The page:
Join Chris Orwig for an in-depth discussion in this video External editing preference, part of Lightroom Classic CC: Working Faster.
- [Instructor] Here we're going to highlight two preferences, one which is external editing, and the other one which is performance, in order to help you speed up your workflow. Alright, well, let's go to our Lightroom pull-down menu and choose Preferences, and let's jump over to the External Editing tab. Now, by default, when I choose to edit a photo in Photoshop, it's going to bring it over as a TIFF. It's going to use a Color Space of ProPhoto RGB. 16 bits per channel at a resolution of 240. Now this is a big, huge file with this wonderful bit-depth.
This is if I'm going big and I know I'm going to print the photograph. But what you also might want to do is go down to the Add External Editor and choose Photoshop as well here. So go ahead and choose Photoshop. Next, what you want to do, I'll Use It Anyway, next what you want to do is choose your file format. I'll use TIFF, but instead I'm going to use Adobe RGB, and I'm only going to use 8 bits per channel. And I'll use the same resolution. And the reason why you might want to choose a file with a smaller color space and less bit depth is if I know that I'm going to work on this image so I can send it to a client, and it's just going to be viewed on a device or on a monitor.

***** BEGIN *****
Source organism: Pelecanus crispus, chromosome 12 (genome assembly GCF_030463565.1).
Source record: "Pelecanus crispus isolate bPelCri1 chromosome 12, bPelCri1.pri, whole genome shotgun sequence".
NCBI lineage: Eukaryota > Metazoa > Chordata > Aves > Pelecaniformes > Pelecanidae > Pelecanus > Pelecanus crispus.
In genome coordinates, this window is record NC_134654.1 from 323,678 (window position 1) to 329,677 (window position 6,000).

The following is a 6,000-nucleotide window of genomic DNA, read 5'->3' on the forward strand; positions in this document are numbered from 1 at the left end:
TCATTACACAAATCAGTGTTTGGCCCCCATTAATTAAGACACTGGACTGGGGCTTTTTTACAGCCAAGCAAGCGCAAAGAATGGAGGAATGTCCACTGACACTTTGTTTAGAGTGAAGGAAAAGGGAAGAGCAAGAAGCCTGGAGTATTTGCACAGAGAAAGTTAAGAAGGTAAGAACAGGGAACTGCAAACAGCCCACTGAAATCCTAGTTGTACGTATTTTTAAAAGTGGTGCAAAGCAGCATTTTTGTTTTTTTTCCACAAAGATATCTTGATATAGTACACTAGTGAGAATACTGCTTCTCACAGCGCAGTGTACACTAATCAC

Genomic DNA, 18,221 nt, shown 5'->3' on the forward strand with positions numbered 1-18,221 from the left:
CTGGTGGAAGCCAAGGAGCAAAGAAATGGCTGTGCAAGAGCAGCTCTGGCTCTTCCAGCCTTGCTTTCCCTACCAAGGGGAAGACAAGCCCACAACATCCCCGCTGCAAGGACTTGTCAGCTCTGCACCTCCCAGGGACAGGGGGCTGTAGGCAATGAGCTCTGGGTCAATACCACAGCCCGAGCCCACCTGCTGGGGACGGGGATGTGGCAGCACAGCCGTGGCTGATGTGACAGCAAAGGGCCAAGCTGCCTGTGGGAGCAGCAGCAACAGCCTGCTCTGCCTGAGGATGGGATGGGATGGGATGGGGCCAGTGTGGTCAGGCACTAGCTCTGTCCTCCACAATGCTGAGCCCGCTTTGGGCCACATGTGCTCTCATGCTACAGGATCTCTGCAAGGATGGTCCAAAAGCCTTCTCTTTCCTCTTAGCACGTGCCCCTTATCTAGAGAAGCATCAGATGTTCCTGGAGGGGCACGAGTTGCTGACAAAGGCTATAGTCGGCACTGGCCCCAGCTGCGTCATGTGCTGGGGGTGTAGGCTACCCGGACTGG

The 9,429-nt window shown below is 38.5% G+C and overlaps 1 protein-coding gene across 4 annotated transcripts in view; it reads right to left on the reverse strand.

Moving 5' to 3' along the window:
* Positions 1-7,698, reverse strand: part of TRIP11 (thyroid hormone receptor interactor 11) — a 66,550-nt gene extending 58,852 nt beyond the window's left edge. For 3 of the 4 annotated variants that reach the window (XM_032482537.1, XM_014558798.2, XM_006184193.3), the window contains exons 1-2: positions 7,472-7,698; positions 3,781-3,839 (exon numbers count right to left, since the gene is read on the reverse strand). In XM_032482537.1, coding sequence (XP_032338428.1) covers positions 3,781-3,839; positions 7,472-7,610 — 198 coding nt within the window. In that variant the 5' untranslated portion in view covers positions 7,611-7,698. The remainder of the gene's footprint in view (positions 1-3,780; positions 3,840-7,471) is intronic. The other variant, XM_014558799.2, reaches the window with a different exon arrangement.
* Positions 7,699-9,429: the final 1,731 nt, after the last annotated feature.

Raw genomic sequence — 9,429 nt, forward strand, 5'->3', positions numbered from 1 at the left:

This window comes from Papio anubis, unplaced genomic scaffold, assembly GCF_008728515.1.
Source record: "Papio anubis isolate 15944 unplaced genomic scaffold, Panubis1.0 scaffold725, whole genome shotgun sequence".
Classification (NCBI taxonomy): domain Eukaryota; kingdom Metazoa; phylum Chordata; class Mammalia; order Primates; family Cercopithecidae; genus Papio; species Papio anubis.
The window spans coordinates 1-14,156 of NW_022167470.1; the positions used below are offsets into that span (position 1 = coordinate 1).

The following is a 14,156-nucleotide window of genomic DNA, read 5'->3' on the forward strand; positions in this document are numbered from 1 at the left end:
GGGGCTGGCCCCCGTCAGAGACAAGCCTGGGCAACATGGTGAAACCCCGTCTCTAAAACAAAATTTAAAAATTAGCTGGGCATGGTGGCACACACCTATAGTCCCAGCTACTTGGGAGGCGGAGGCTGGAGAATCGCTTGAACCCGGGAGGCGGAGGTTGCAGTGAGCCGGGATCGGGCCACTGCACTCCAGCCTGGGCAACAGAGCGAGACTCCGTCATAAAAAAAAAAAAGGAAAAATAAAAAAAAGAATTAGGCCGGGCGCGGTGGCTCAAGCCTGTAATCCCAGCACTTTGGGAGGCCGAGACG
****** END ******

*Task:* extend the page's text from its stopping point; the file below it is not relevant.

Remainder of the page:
And that way I have two different Photoshop settings which I can choose. I'll show you how you can use those and choose them in a moment, but before we leave, let's also talk about our performance preference that I want to highlight right here, and that is for your Catalog Settings. And now, what it says over here is you can optimize your catalog. And this is something that you want to do if you have tens and thousands of photographs in your catalog and you feel like Lightroom's a little bit sluggish. If you click on this, it will tell you, hey, if your catalog's large and been running slowly, optimizing it may improve performance.
So what you can then do is click Optimize, and basically what it does is it goes through the catalog and tries to clean things up a little bit so that that catalog runs more efficiently. So that's something that you may want to do. Alright, well, I've already done that, and all that I want to do here is talk about external editing next, so let's go ahead and exit out of that. Here I have a photograph, and what I want to do is do a little bit of work in Photoshop, say on the eyes. And I want to do something I just can't really do in Lightroom. So I go to my Photo pull-down menu, I have Edit In, and now you can see I have two different options.
The first one, Command-E, sends it to Photoshop with 16 bit depth, it's a ProPhoto color space. The other one, this one right here, Option-Command-E, sends it to Photoshop in Adobe RGB. In 8 bits per channel. So I can use this pull-down menu and make those choices, or use the shortcuts, on Windows that would be Control-E or Alt-Control-E. And you can make that selection, and that way you have multiple choices there in that Photo, Edit In pull-down menu.
- Importing with Develop presets
- Customizing the interface
- Choosing modules and panels
- Processing your photos
- Batch processing multiple images
- Tips for enhancing your workflow
- Creating folders and collections
- Cleaning up and exporting presets